Before the taste of the sweet cream leaves your tongue, you find yourself filling your basket, rationalizing all the different ways you’ll be able to use these delicacies. Sam’s samplers grab your attention, whet your appetite, and convince you to explore further.
What if children’s ministries capitalized on this concept? Imagine someone standing behind a little cart in the foyer or hallway in your kids’ department, greeting and capturing kids’ attention with something that activates the senses. Someone who whets the appetite for learning and motivates kids to explore further?
“Would you like to try some roasted locusts and honey?” tempts the Sunday morning Sam’s sampler. “We’re studying John the Baptist this morning, and this is what he ate.”
Boys and girls sample the offer as others gather in disbelief. And the kids proceed to class with soaring expectations.
By following a curriculum’s scope and sequence, all sorts of multisensory experiences can be featured at a Sunday morning sampler station. And you don’t have to always offer food — just offer something that activates the senses. Here are ideas to get started:
• Doctor Luke writes about Jesus. Take kids’ blood pressure and temperature.
• Jesus said, “I am the light of the world.” Have kids light and blow out candles.
• Jesus said, “I am the bread of life.” Serve fresh bread that’s baked at church for the aroma.
• Jesus casts Legion’s demons into pigs. Serve pork rinds.
• Jesus tells a kingdom story about seeds. Serve a variety of seeds, such as sunflower and pumpkin.
• Jesus tells a kingdom story about yeast. Provide bread dough in various stages of rising.
• Jesus feeds his disciples breakfast. Serve fried fish fillets.
• Jesus turns water into wine. Provide a taste test of grape juice watered down in stages.
• Mary Magdalene brings spices to Jesus’ tomb. Grind cinnamon, black pepper, nutmeg, or coriander in a hand mill.
• Soldiers cast lots for Jesus’ clothes. Have kids draw straws and roll dice.
With the help of a Sunday morning sampler, your children’s ministry can build anticipation for learning in a fun and truly memorable way. Your kids will get in the habit of “trying” — and “buying” — too.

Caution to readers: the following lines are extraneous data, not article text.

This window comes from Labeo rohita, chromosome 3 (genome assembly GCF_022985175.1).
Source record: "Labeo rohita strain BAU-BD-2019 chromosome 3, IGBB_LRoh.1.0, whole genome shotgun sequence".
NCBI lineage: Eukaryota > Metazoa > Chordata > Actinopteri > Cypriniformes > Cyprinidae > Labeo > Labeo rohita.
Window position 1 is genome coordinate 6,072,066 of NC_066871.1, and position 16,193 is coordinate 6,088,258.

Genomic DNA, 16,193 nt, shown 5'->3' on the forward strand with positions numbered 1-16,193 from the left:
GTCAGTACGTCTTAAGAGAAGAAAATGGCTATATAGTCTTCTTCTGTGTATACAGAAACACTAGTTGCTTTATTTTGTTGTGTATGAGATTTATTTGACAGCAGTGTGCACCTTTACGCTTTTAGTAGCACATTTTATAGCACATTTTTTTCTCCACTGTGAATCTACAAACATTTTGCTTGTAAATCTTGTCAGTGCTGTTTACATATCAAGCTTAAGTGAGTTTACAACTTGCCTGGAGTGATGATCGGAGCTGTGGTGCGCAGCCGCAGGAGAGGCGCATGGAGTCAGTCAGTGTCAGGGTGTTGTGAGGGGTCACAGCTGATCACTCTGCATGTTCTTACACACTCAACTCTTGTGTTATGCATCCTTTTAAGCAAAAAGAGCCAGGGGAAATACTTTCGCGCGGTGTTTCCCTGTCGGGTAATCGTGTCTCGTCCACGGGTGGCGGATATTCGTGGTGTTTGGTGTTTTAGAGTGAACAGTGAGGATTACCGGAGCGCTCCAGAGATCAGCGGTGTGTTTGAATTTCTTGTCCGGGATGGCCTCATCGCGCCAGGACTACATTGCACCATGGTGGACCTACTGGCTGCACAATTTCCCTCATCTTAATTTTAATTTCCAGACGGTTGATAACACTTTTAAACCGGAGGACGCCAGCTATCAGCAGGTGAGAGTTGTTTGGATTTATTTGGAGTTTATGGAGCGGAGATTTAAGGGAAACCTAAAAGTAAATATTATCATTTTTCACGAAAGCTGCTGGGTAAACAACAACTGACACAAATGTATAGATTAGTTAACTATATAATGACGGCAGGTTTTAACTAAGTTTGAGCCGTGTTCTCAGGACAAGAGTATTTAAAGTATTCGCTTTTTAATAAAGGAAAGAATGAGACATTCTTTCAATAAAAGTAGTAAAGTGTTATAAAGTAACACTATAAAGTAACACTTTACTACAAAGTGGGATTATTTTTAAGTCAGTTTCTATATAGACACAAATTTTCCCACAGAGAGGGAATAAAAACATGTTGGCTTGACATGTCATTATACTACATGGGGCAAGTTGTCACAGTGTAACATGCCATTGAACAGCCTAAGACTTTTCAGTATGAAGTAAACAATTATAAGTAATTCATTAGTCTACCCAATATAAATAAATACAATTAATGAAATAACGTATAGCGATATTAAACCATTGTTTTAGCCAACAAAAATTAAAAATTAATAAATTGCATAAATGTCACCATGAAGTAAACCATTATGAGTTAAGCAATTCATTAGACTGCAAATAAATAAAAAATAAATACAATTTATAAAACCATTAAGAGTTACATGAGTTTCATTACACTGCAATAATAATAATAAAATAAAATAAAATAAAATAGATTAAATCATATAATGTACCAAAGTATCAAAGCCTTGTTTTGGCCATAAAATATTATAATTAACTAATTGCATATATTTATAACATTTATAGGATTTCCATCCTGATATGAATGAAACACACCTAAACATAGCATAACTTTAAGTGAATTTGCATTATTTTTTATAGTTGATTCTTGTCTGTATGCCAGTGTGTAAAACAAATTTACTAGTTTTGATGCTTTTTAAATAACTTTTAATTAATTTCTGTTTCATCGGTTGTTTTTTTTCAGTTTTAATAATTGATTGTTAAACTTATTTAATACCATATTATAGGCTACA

Grand Rapids, Michigan
Age Level: 6 to 12
Materials: Red yarn and various props
Using simple red yarn and your imagination, take kids on an exciting journey through the desert with the Israelites.
Before class, set up various learning stations in different rooms or different sections of your room that represent what the Israelites may’ve experienced as they journeyed through the desert. Then place red yarn from the starting point of the journey to the ending point, creating a pathway for kids to follow. Wind the yarn around obstacles such as tables, overturned chairs, and partitions so the pathway meanders and is a little mysterious to kids.
Here’s how we designed the learning stations.
• Daily Life-The yarn first took kids into a tent where an adult discussed daily life in the desert.
• Daily Food-Kids were led into the “quail room” where they learned about desert birds and constructed simple paper gliders.
• Mount Sinai-A third room held a tripod covered by a tablecloth to represent Mount Sinai. An adult talked about the yellow ribbon that kept children back from Mount Sinai as representative of God’s commandment not to touch the mountain or go near it.
• Manna-A fourth room held a quart jar filled with oyster crackers covered in melted white almond bark to represent manna.
• Rock of Horeb-The fifth room had a stack of chairs barring the kids at the entrance. This was the rock of Horeb where the children of Israel begged for water. Moses struck the rock with his rod. Behind these chairs were several pitchers of ice water and plenty of paper cups.